Image Credit: Sarah Everard Source_ Daily Post USA
She did everything “right.” She wore bright clothing and sensible shoes. She walked on heavily populated and well-lit roads. She called her boyfriend while she walked. At around 9 p.m. on March 3, Sarah Everard, a 33-year-old marketing executive, left a friend’s house in Clapman Junction, South London to walk home. One week later, her remains were discovered in a large builder’s bag in Hoad’s Wood, Kent, more than fifty miles from where she was last seen.
Nearly two weeks after her kidnapping and murder, Metropolitan Police officer, Wayne Couzens, was charged for Everard’s murder. His plea hearing is set for July 2021, and his trial will follow up in October. Though his fate remains unclear, the Metropolitan Police report to be ‘utterly appalled by the dreadful news,’ according to Police Commissioner, Dame Cressida Dick. However, women are less than satisfied by this response from the Metropolitan Police Force and the stringent misogynistic conversations that followed, which included a proposed policing bill that would impose significant restrictions on protest, and grant more power to the police. Everard’s death, along with the violent police response at the “Reclaiming the Streets” vigil in her honor, has convinced many British women that the police are an active threat to their safety.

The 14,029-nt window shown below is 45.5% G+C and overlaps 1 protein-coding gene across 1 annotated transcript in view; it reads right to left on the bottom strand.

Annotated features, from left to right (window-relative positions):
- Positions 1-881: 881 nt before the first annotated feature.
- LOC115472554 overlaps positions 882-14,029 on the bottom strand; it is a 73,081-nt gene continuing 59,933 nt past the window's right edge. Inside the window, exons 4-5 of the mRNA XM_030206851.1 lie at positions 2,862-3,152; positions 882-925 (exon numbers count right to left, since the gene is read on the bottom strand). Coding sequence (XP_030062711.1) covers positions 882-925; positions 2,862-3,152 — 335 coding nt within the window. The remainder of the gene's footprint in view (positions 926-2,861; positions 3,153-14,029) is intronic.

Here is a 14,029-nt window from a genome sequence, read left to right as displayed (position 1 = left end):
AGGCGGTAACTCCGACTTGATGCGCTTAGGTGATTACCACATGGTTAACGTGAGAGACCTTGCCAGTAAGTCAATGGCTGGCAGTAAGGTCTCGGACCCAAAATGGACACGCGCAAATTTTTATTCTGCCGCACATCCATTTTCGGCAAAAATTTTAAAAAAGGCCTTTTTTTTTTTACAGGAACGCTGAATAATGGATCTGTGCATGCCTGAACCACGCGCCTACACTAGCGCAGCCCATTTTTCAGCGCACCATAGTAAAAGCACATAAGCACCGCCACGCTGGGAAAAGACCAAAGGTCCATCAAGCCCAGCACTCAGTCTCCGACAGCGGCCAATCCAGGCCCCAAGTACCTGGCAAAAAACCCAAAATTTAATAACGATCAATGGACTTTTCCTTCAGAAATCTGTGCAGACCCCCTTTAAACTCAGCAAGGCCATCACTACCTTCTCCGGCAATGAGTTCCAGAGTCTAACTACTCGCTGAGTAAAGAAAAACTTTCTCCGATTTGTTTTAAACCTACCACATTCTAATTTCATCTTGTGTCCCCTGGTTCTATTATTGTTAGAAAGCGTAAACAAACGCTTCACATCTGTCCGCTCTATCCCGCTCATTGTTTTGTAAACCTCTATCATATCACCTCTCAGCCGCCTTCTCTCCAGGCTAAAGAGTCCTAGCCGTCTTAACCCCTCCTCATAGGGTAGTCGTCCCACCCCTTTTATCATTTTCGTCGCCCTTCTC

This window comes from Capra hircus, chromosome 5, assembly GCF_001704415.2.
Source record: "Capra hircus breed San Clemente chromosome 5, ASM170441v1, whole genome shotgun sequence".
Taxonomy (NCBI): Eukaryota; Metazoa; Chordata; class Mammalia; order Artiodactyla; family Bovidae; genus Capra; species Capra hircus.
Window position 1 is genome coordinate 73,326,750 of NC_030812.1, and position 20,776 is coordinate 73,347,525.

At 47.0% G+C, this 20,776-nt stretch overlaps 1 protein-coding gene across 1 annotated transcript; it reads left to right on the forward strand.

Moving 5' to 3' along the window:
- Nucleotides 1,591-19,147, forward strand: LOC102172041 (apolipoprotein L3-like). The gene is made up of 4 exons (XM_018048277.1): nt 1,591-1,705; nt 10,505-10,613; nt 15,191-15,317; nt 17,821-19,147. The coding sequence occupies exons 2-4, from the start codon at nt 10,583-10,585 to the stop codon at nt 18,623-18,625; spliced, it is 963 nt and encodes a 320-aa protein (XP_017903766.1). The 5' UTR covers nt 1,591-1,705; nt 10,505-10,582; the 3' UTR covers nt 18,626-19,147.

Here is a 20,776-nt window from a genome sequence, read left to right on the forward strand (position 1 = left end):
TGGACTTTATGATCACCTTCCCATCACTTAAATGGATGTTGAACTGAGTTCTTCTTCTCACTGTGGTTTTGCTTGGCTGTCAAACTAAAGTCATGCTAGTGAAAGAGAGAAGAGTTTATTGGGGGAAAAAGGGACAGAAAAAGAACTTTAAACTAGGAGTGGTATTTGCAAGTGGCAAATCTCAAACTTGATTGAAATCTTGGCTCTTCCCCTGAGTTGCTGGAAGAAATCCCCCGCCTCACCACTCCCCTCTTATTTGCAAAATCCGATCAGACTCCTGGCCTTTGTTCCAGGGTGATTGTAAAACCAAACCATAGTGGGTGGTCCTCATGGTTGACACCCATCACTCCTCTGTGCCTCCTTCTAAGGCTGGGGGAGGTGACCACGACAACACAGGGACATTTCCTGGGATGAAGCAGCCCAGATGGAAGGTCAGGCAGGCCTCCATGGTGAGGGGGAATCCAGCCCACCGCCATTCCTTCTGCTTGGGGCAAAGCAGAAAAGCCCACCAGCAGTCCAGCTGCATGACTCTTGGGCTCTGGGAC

Recent polls throughout London have highlighted a very concerning statistic: more than 70% of respondents have experienced some form of sexual harassment in public. Even more alarming is that 97% of respondents between the ages of 18-24 have experienced such harassment. Taking into account these colossal numbers, it becomes all the more concerning that only 4% of these women had actually reported their experiences, and that 45% thought that reporting would not change anything.
The movement that this tragedy sparked has expanded far beyond London and has inspired a worldwide outpouring on social media of women’s experiences of sexual assault and harassment, as well as their fears and anger. They have even shared ways men can make women more comfortable on the streets. The tags #reclaimthestreets, #notallmenbutenough, #saraheverard, and #shewasjustwalkinghome have blown up on Twitter, Instagram, and Facebook as people continue to spread awareness about Everard’s story and how more tragedies like this can be prevented down the road.
Women are shining a light upon, and breaking down, the double standard that they have long had to grapple with: women are expected to adapt their behavior based on personal risks and are expected to carry pepper spray or hold their keys between their fingers, just in case. These unreasonable expectations fuel the victim-blaming culture and detract the focus from the perpetrators. As Andrea Simon, director of End Violence Against Women Coalition (EVAW), so wisely put it, “We rarely hear about what drives perpetrators to harm women and what needs to be put in place to stop this behavior.”